A talented and much-loved professional golfer from Cirencester has passed away aged 43.
Hundreds of tributes poured in from Europe and America for Clare Lipscombe after she suffered a cardiac arrest in the Czech Republic.
The European Tour, where Clare was working as tournament coordinator, flew its flags at half-mast in Scotland and France and black ribbons were made for players and staff to pay their respects.
“We all feel devastated. It’s like a nuclear bomb has hit us. She was a ridiculously young age and a very talented young lady,” said her father Roy Lipscombe, from Hatherop.
Within 24 hours of Clare being taken to hospital, Roy and her sister Katie were by her side, where they stayed for six days until she passed away on Friday, July 9.
Despite being treated at world-class hospital facilities in Brno and being monitored by local doctors and physicians from the UK, complications brought on by the heart attack were too severe.
“Clare was an amazing young woman. She was very much down to earth and whatever she did she wanted to do the best that she could,” said Roy.
He said that at 13-years-old Clare was a good tennis player, so when she told Roy she had entered a tournament in Tewkesbury he went to fetch the rackets – but Clare asked for his clubs.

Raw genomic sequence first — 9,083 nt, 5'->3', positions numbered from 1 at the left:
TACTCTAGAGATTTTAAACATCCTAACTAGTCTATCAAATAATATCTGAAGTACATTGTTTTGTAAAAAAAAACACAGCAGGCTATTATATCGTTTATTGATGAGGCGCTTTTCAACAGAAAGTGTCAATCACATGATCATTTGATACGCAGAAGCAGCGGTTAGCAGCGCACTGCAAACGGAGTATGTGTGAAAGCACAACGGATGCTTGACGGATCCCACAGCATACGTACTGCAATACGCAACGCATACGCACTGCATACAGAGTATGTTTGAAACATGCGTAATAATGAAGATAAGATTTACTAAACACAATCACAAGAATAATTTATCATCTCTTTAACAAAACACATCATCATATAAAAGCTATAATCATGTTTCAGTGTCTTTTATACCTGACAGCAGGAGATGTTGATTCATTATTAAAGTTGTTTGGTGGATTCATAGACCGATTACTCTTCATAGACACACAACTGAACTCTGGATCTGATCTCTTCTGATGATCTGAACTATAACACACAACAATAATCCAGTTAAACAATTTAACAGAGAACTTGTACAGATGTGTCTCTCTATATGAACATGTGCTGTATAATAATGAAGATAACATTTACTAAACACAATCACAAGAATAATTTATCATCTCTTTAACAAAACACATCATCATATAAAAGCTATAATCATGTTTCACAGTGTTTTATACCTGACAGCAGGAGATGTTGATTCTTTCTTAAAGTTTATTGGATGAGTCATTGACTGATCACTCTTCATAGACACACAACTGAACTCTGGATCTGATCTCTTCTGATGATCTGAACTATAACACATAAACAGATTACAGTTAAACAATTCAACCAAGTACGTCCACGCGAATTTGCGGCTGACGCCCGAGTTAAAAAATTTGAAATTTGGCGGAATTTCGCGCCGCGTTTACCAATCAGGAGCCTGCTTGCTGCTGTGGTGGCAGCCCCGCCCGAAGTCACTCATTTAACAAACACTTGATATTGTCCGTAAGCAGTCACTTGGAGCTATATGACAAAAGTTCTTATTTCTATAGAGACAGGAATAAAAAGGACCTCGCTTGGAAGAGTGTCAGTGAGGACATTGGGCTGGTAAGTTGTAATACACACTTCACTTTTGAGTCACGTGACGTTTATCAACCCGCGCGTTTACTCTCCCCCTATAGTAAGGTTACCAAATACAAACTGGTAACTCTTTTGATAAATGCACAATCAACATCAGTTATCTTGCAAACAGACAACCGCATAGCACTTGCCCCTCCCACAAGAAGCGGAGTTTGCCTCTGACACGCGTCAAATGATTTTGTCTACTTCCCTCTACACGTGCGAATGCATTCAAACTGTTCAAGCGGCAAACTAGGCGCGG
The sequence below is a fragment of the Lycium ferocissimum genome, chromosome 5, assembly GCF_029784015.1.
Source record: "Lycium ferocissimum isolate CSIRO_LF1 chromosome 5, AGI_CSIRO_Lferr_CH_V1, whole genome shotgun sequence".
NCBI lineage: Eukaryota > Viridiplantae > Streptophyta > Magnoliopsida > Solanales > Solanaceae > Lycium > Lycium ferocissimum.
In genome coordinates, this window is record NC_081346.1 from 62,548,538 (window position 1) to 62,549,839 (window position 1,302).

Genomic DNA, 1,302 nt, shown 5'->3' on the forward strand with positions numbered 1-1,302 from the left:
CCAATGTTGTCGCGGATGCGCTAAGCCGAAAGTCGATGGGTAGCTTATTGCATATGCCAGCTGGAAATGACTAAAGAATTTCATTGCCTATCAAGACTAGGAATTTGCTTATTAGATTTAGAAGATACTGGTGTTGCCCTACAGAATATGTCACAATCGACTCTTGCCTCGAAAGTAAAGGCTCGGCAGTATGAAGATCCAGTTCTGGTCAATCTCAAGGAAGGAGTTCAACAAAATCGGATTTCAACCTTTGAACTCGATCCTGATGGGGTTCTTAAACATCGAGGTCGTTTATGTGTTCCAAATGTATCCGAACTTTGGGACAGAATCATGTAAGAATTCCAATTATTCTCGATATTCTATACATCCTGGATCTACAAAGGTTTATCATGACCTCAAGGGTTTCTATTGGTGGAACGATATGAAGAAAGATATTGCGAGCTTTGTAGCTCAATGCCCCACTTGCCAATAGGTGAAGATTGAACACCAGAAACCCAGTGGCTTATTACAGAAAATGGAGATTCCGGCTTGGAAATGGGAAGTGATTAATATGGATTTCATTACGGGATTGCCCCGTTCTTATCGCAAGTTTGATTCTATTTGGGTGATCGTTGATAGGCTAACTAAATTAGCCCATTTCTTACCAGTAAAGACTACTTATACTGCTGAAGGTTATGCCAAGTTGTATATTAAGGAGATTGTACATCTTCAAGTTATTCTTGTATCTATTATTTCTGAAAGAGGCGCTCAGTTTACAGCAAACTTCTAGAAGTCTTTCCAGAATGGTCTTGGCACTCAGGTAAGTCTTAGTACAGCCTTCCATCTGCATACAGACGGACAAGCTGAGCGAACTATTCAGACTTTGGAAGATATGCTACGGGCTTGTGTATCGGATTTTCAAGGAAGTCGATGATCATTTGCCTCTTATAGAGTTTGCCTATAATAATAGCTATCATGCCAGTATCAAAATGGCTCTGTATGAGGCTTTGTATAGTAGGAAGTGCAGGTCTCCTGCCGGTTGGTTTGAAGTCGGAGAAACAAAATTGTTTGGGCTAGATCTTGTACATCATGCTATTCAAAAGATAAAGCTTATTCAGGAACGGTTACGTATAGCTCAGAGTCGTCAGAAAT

“I said what for? And that was how she started. From then it was a whirlwind of success.”
She quickly became the top player in Cirencester Golf Clubs’ Ladies Alliance before winning the Gloucestershire Ladies Golf Association Championship three times.
Club president Bob Hadley said: “Cirencester is very proud of Clare and I hope all members will look at her pictures in the club house and take inspiration.
“Apart from her obvious golfing successes and ability she was a wonderful young woman. She had a ready smile, an easy personality and was a great ambassador for our club.”
Clare went on to win the English Ladies Stroke Play Championship in 1999 and the prestigious Sunningdale Foursomes with Minchinhampton professional Stuart Little.
After turning professional herself in 2003, she was a Ladies European Tour member for seven years, before moving to a more administrative role at Wentworth Golf Club and eventually joining the men’s European Tour as coordinator.
Tour chief executive Keith Pelley said: “It is true to say that some people in life simply radiate joy and happiness – and that to me was Clare.
“Every time I saw her in the office here at Wentworth or at one of our tournaments, she had a smile on her face and would greet me with a hello and a little chuckle. It is devastating to think none of us will enjoy that welcome again.”
Clare was repatriated back to the UK on Friday, July 23, and her family are planning her funeral during the week of August 9 in Cirencester.